Friday, 24 August 2012
Tomorrow (Saturday) the Beachcomber exhibition opens at the Margate Museum.
Saturday 25th August 2012.
" Remember that date! Yes I know that is this Saturday, Tomorrow or Today if you are reading this tomorrow. WHY??? At 11 am on Saturday 25th August 2012, The Beachcomber Exhibition opens at Margate Museum. Come and see what has been found in the sea off of Margate, All the flotsam and jetsam, all the artefacts, see if you can spot The Mermaid’s Hydro Electric Guitar, see a piece of the Old Harbour, a piece of Droit House even some masonry from the famous Hotel Metropole, where Sidney Fox Killed his mother in 1929.
It still only cost £1,50 for adults and free for children under 16 years of age, be one of the first to see this brand new, unique, never been seen before Exhibition – The Beachcomber from 11am Saturday 25th 2012. Also open Sunday and Bank Holiday Monday." Margate Museum Facebook page.
Wednesday, 22 August 2012
As I gathered up all my finds together and explained where each item came from it occurred to myself that I have no records to the provenance of each item and should I happen to walk in front of a bus the whole collection apart from a few items would then be meaningless.
So giving the collection some thought I will after the exhibition photograph and list every single item with a special emphasis on the area of the main sands, the harbour and jetty area where Margate's seaside history all began. However I will give the Margate Museum first dibs on any item for their permanent collection once the exhibition ends.This will include all future finds I will make when I resume the digging once the tidal changes next month have a significant effect on the coast. My list of catergories will be (a) Georgian Margate (b) Victorian and Edwardian Margate up until the end of First World War and (c) The 20th century after WW1.
Above is one of my listings found last week. It is a bottle base found in an area where the sand has eroded to the clay base in the bay of Margate main sands. When the effects of sand erosion take place in the bay, glass bottle bases are one of the first things to appear as the sand moves. In a way it does look horrendous to see so much broken glass on the beach. However, I do take two buckets with me and I do pick them all up checking the age of each one. One thing I look for is scarring on the base that is caused when the glass rod used in the blowing process is snapped off, this is known as a pontil mark. Pontil scarring can easily help identify the age of old bottles along with other features like the thickness of the glass and the style of the bottle. Taking all these factors into consideration this bottle base dates between the 1780's and the early 1850's something that is a common find at Margate.
Thursday, 9 August 2012
So this time of year I tend to go back on old ground re examining old finds including following up unfinished research.
This week I have been going through everything I have associated with the stranding of the Sperm Whale in Pegwell Bay Ramsgate in 2011. As followers of my blog may recall the stranding of the Sperm Whale was very much a public affair and the clear up operation did leave us with a bonanza of natural history "finds".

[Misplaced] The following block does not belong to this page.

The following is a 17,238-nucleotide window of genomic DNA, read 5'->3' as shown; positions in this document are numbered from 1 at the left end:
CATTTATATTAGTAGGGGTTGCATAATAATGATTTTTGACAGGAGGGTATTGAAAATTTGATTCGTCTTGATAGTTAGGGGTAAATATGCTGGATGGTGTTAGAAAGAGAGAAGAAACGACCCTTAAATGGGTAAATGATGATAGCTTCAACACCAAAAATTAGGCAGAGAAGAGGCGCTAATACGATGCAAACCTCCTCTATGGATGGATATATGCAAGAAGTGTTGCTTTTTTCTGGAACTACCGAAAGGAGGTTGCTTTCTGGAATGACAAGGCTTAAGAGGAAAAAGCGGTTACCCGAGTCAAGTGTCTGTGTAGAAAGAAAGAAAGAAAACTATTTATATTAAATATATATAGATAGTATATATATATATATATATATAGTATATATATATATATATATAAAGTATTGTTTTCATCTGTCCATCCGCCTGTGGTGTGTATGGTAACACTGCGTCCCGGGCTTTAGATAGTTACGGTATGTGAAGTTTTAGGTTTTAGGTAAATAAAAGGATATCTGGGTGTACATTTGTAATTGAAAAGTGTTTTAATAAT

In the UK anything to do with endangered or protected species is heavily regulated especially when someone decides to collect pieces of them. Therefore I had to apply for a licence from Natural England to possess items form the Whale. At the time I built up a collection of Sperm Whale bone fragments of which a gave a large chunk of the collection to the Monkton Natural History collection. I am now going through the process of donating the rest to the Natural History Museum at the Wingham Wildlife Park for scientific and educational purposes.
At the time of the stranding, the Sperm Whale was cut up on the the disused hoverport slipway. Amongst the debris left over from the Whale were lumps of a white waxy substance that appeared on the strandline over a wide area. At first I thought it was Ambergris from the Whale but when picked up my body temperature in my hand started to turn the white waxy substance from solid to liquid , so that ruled out the Ambergris theory.
I kept a sample it in a sealed container and left it for well over a year. Over that period of time the sediment and impurities that had attached itself to my sample had settled to the bottom of the jar and I was able to dispense the top layers into a jar. It soon became clear that my sample was Spermaceti oil because of the way it reacted to temperature change as it would start to solidify at the slightest drop in room temperature. When put in the fridge it would turn almost solid and at room temperature it became liquid again. This is something consistent with the oil in the spermaceti organ in the head of the Sperm Whale as these changes to the oil in the spermaceti organ gave the Whale buoyancy when diving at great depths diving for squid. The unfortunate thing is that this Whale oil is one of the reasons why commercial explotation of the Sperm Whale almost led to its extinction.
Due to international regulations this recent sample in the UK is unique and I have notified Natural England I have the sample and I am in the process of donating it to the Wingham Natural History Museum.
In the meanwhile I have the sample beside my computer and watching it act like a crude thermometer until the paperwork and licensing arrangements are sorted out.